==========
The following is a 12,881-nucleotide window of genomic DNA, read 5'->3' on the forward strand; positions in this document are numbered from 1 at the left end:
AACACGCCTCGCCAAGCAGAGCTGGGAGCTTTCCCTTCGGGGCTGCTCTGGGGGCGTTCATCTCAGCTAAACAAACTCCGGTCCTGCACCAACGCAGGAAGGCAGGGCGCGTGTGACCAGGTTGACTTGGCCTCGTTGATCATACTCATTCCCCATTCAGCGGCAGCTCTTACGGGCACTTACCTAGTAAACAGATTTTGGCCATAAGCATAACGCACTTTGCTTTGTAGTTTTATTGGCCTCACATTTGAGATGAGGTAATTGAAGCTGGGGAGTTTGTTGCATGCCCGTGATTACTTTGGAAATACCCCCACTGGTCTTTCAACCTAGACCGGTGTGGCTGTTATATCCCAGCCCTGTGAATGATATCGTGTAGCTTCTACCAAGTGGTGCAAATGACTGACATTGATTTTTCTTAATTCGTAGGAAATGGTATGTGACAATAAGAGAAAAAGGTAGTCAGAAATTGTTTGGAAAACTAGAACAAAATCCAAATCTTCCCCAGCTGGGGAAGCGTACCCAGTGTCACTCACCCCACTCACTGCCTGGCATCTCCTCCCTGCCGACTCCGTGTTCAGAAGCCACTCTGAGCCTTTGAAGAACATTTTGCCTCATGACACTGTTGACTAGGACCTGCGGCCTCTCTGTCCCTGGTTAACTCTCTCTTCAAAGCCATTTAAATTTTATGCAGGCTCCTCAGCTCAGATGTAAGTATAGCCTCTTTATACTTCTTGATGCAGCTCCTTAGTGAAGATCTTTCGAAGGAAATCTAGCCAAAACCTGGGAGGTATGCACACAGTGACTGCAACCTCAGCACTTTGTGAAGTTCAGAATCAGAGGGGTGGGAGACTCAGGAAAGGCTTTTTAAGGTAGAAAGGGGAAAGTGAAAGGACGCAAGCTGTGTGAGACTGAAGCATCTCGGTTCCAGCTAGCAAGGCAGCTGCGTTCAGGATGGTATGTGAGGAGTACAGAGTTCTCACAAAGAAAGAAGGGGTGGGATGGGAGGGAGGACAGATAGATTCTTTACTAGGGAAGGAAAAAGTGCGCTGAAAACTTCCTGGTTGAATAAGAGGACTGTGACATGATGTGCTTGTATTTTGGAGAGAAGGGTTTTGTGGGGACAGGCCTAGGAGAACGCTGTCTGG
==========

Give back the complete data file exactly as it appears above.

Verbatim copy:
The following is a 12,881-nucleotide window of genomic DNA, read 5'->3' on the forward strand; positions in this document are numbered from 1 at the left end:
AACACGCCTCGCCAAGCAGAGCTGGGAGCTTTCCCTTCGGGGCTGCTCTGGGGGCGTTCATCTCAGCTAAACAAACTCCGGTCCTGCACCAACGCAGGAAGGCAGGGCGCGTGTGACCAGGTTGACTTGGCCTCGTTGATCATACTCATTCCCCATTCAGCGGCAGCTCTTACGGGCACTTACCTAGTAAACAGATTTTGGCCATAAGCATAACGCACTTTGCTTTGTAGTTTTATTGGCCTCACATTTGAGATGAGGTAATTGAAGCTGGGGAGTTTGTTGCATGCCCGTGATTACTTTGGAAATACCCCCACTGGTCTTTCAACCTAGACCGGTGTGGCTGTTATATCCCAGCCCTGTGAATGATATCGTGTAGCTTCTACCAAGTGGTGCAAATGACTGACATTGATTTTTCTTAATTCGTAGGAAATGGTATGTGACAATAAGAGAAAAAGGTAGTCAGAAATTGTTTGGAAAACTAGAACAAAATCCAAATCTTCCCCAGCTGGGGAAGCGTACCCAGTGTCACTCACCCCACTCACTGCCTGGCATCTCCTCCCTGCCGACTCCGTGTTCAGAAGCCACTCTGAGCCTTTGAAGAACATTTTGCCTCATGACACTGTTGACTAGGACCTGCGGCCTCTCTGTCCCTGGTTAACTCTCTCTTCAAAGCCATTTAAATTTTATGCAGGCTCCTCAGCTCAGATGTAAGTATAGCCTCTTTATACTTCTTGATGCAGCTCCTTAGTGAAGATCTTTCGAAGGAAATCTAGCCAAAACCTGGGAGGTATGCACACAGTGACTGCAACCTCAGCACTTTGTGAAGTTCAGAATCAGAGGGGTGGGAGACTCAGGAAAGGCTTTTTAAGGTAGAAAGGGGAAAGTGAAAGGACGCAAGCTGTGTGAGACTGAAGCATCTCGGTTCCAGCTAGCAAGGCAGCTGCGTTCAGGATGGTATGTGAGGAGTACAGAGTTCTCACAAAGAAAGAAGGGGTGGGATGGGAGGGAGGACAGATAGATTCTTTACTAGGGAAGGAAAAAGTGCGCTGAAAACTTCCTGGTTGAATAAGAGGACTGTGACATGATGTGCTTGTATTTTGGAGAGAAGGGTTTTGTGGGGACAGGCCTAGGAGAACGCTGTCTGG